transition in its business model from hardware to software services. The company
recorded a 10% increase in turnover to Rs 35.7 crore during fiscal ended March
2000 while net profit stood at Rs 10 crore as against Rs 51 lakh during the
previous fiscal. However, the jump in net profit is mainly due to the Rs 6.8
crore, which came from interest on subscriptions. The adjusted net profit for
March 2000 stood at Rs 4.4 crore. In the first quarter ended June 2000, the
company has reported a turnover of Rs 11.7 crore compared to Rs 5.7 crore in the
corresponding quarter in the previous fiscal, whereas the net profit has jumped
460% to Rs 1.9 crore.
Melstar expects its revenues to increase 125%. Since the
formalities relating to the pricing of stocks for acquisition is yet to be
completed, we have not taken into consideration the effect of such acquisitions
in the projections. Higher overheads and employee costs would put the operating
margins under pressure.
(All figures in Rs crore)
|* Projected. # Net
extraordinary income of Rs 6.8 crore
|Year ended March 31|
|** Equity increased due to public
On the other hand, the acquisitions would give the company a
strong hold in the European and the US markets. We expect the margins to improve
in the long run as the company executes more projects offshore. It expects to
report a consolidated turnover of Rs 100 crore in the fiscal ended March 2001.
Melstar’s equity is expected to increase on allotment of
shares. Moreover, cash outflow for the acquisitions is expected to be more than
the internal accruals and the company would therefore have to raise funds either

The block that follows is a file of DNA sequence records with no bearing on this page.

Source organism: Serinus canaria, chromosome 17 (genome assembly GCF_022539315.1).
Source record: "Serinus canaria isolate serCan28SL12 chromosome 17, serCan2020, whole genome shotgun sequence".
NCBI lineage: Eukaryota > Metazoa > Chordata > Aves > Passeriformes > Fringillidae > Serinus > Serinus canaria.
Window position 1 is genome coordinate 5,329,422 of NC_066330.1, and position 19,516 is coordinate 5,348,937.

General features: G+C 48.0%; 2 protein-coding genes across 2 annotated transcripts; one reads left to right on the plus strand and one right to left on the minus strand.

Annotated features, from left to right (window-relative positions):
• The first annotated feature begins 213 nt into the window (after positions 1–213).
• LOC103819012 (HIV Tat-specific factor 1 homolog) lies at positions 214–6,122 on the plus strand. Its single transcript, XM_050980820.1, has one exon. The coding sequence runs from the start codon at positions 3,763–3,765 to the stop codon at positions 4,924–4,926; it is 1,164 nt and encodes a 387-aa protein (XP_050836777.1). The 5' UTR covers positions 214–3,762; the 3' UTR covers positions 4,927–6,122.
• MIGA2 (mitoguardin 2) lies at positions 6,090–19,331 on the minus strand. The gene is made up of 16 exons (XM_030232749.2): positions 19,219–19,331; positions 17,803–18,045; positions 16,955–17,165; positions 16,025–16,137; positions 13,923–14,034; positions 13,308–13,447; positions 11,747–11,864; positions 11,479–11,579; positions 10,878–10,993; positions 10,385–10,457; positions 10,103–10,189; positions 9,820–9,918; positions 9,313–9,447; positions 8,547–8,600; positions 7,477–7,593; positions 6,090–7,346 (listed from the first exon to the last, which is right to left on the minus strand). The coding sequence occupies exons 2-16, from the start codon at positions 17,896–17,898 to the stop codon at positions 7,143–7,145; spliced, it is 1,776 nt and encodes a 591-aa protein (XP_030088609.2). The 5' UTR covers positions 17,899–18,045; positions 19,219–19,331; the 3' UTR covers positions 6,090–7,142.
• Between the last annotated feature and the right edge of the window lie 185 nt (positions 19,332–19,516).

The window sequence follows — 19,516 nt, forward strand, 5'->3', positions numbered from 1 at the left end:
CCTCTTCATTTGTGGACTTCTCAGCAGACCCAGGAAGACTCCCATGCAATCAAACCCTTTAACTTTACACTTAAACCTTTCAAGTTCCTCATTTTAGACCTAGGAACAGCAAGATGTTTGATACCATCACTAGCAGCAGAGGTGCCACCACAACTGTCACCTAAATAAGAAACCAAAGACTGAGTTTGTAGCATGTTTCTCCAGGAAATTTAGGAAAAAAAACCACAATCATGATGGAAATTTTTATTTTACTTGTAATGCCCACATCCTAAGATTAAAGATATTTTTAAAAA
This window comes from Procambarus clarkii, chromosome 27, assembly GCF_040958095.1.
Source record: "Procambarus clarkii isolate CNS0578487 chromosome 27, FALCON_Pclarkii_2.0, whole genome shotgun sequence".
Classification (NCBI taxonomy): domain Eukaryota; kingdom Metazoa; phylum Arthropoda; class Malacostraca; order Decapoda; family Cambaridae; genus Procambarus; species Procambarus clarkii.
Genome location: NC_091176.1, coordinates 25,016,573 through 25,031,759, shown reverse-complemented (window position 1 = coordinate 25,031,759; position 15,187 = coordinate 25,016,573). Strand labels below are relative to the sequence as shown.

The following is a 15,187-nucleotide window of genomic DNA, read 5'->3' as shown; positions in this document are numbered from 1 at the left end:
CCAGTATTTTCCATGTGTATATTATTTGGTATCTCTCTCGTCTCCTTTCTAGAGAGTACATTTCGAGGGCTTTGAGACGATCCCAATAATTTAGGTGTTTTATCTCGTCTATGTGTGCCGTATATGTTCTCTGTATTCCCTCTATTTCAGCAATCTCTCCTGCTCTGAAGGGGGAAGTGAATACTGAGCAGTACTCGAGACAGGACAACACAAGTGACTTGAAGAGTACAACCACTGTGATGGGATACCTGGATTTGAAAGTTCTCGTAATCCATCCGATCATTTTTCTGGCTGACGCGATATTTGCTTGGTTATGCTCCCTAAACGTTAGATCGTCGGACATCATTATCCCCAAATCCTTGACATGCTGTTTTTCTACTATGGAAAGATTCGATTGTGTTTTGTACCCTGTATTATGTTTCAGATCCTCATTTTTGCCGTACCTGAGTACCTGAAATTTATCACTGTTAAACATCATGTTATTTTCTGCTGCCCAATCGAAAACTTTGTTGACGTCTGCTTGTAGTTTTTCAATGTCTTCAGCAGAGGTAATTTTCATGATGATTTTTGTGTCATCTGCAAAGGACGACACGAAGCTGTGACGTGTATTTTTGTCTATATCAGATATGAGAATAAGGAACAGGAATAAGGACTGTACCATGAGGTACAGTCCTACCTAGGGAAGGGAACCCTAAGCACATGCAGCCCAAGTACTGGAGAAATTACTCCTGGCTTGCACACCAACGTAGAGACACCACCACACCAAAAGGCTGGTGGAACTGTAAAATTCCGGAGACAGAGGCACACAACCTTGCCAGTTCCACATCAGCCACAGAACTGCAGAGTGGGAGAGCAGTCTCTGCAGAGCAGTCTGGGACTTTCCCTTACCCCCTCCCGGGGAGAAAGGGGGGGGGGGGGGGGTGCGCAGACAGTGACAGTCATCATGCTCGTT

through debt or through further equity dilution. While Melstar has not ruled out
further issue of equity on private placement to raise funds for acquisitions, we
believe that further dilution would have a negative impact on the sentiments.
Investment potential: Attractive valuation
Melstar is currently traded at Rs 100 discounting its
projected March 2001 EPS by 12 times and March 2002 EPS by seven times. We
expect these multiples to change by 25% each once the company issues equity on
acquisitions. The current valuation of the company is comparable to Orient
Information, Sierra Optima and VJIL Consulting. Melstar’s shares were listed
at Rs 300 in March 2000 and touched a high of Rs 368 on the listing day. The
share price has failed to cross Rs 300 since the listing and has slipped to the
current level of Rs 80-100 in line with the trend witnessed among infotech
Melstar has successfully shifted from a hardware to a software company in the
past thee years. With the acquisitions, the company would be in a position to
make the shift at a much higher rate than in the past. Its growth plans look
very ambitious considering its current scale of operations and resources at its
disposal. The key is to successfully implement the plans and manage the size,
which the company has planned in the next two years. We believe these two
factors would be crucial for the company to move up the value chain and the
company is geared up on these fronts. On the flip side, the equity dilution
remains a cause for concern. Melstar would have to go for right mix of equity
and debt to finance its acquisitions and investment in infrastructure. We
believe there is minimum downward risk at the current price and a re-rating of
the stock is expected once the formalities relating to acquisitions and
financing plans are completed. Buy
is the founder of Technology Capital Partners
The views reflected here are of the author and not of this publication. No
liability is accepted for losses based on the information presented here.